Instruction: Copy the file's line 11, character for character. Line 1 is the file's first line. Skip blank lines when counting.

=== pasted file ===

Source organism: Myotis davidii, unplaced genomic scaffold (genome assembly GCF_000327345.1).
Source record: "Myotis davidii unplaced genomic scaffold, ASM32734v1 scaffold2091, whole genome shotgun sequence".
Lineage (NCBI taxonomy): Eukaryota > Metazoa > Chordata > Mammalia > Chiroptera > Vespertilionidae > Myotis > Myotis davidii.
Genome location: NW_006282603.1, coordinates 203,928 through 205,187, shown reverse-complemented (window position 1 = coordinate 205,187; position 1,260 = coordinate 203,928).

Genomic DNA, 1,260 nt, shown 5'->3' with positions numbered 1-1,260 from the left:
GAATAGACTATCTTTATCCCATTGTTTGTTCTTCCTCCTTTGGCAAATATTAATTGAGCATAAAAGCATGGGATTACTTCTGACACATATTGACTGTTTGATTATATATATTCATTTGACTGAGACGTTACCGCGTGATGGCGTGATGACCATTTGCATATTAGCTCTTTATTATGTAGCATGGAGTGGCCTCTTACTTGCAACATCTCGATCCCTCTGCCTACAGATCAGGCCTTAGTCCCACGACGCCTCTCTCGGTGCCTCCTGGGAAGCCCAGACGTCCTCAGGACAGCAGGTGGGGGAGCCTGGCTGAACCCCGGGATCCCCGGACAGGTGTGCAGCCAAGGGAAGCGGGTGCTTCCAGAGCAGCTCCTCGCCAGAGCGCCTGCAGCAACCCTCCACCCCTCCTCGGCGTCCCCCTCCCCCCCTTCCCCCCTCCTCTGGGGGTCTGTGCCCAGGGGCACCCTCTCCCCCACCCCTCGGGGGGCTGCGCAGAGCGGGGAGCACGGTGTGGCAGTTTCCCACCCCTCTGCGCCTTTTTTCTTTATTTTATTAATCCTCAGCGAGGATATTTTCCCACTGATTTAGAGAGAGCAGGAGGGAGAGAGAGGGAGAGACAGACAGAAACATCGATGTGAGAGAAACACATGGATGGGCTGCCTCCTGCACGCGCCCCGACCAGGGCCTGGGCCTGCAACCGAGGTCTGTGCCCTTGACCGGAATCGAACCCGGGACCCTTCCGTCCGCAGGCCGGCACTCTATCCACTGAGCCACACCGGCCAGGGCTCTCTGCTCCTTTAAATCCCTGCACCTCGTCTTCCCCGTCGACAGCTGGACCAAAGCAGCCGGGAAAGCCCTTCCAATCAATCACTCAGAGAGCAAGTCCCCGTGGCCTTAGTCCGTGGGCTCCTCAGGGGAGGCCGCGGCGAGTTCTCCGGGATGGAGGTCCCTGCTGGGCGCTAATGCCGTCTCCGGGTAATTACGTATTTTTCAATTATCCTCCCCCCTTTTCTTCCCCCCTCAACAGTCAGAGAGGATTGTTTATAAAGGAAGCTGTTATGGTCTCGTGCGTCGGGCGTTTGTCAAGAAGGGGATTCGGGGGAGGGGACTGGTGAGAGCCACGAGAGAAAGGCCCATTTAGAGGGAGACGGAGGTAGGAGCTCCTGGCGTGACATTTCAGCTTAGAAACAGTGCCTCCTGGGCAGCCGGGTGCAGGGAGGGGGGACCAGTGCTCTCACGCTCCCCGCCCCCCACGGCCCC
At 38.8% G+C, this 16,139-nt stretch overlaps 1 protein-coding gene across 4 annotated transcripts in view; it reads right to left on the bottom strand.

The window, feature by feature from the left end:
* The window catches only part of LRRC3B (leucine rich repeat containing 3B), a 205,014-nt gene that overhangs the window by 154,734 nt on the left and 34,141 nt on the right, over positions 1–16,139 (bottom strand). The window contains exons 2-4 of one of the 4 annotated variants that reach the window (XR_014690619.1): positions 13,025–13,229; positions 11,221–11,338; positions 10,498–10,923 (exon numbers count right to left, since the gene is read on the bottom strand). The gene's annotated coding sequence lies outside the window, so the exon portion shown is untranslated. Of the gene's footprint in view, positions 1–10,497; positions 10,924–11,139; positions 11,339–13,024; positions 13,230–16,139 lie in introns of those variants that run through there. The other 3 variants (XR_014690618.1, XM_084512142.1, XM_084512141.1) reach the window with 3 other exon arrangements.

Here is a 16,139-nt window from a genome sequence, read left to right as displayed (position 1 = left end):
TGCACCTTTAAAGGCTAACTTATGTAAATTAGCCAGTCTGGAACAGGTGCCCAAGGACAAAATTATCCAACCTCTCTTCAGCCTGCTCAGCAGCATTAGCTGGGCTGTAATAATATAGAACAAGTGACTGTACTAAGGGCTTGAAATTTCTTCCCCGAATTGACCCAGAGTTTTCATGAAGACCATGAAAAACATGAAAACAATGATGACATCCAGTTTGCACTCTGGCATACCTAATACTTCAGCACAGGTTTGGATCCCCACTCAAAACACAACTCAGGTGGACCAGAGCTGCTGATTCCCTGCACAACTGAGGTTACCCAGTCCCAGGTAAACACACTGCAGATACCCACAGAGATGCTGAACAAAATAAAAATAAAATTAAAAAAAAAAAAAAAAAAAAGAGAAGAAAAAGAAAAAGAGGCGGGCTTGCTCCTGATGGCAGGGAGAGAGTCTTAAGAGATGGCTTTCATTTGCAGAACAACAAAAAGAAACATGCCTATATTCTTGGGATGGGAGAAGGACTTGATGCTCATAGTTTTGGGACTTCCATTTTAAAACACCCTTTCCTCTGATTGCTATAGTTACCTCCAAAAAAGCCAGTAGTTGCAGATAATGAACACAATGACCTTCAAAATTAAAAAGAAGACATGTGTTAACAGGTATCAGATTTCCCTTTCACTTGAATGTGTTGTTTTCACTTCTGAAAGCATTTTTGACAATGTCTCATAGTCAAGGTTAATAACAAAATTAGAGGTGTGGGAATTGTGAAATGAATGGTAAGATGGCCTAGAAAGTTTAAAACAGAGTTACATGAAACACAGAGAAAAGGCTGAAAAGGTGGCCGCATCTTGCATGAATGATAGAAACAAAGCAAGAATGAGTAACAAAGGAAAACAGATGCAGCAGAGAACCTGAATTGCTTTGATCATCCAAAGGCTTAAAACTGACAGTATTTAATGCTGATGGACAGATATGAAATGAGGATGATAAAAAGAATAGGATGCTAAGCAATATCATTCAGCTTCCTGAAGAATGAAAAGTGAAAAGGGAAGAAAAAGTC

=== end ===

TGCACCTTTAAAGGCTAACTTATGTAAATTAGCCAGTCTGGAACAGGTGCCCAAGGACAAAATTATCCAACCTCTCTTCAGCCTGCTCAGCAGCATTAGCTGGGCTGTAATAATATAGAACAAGTGACTGTACTAAGGGCTTGAAATTTCTTCCCCGAATTGACCCAGAGTTTTCATGAAGACCATGAAAAACATGAAAACAATGATGACATCCAGTTTGCACTCTGGCATACCTAATACTTCAGCACAGGTTTGGATCCCCACTCAAAACACAACTCAGGTGGACCAGAGCTGCTGATTCCCTGCACAACTGAGGTTACCCAGTCCCAGGTAAACACACTGCAGATACCCACAGAGATGCTGAACAAAATAAAAATAAAATTAAAAAAAAAAAAAAAAAAAAGAGAAGAAAAAGAAAAAGAGGCGGGCTTGCTCCTGATGGCAGGGAGAGAGTCTTAAGAGATGGCTTTCATTTGCAGAACAACAAAAAGAAACATGCCTATATTCTTGGGATGGGAGAAGGACTTGATGCTCATAGTTTTGGGACTTCCATTTTAAAACACCCTTTCCTCTGATTGCTATAGTTACCTCCAAAAAAGCCAGTAGTTGCAGATAATGAACACAATGACCTTCAAAATTAAAAAGAAGACATGTGTTAACAGGTATCAGATTTCCCTTTCACTTGAATGTGTTGTTTTCACTTCTGAAAGCATTTTTGACAATGTCTCATAGTCAAGGTTAATAACAAAATTAGAGGTGTGGGAATTGTGAAATGAATGGTAAGATGGCCTAGAAAGTTTAAAACAGAGTTACATGAAACACAGAGAAAAGGCTGAAAAGGTGGCCGCATCTTGCATGAATGATAGAAACAAAGCAAGAATGAGTAACAAAGGAAAACAGATGCAGCAGAGAACCTGAATTGCTTTGATCATCCAAAGGCTTAAAACTGACAGTATTTAATGCTGATGGACAGATATGAAATGAGGATGATAAAAAGAATAGGATGCTAAGCAATATCATTCAGCTTCCTGAAGAATGAAAAGTGAAAAGGGAAGAAAAAGTC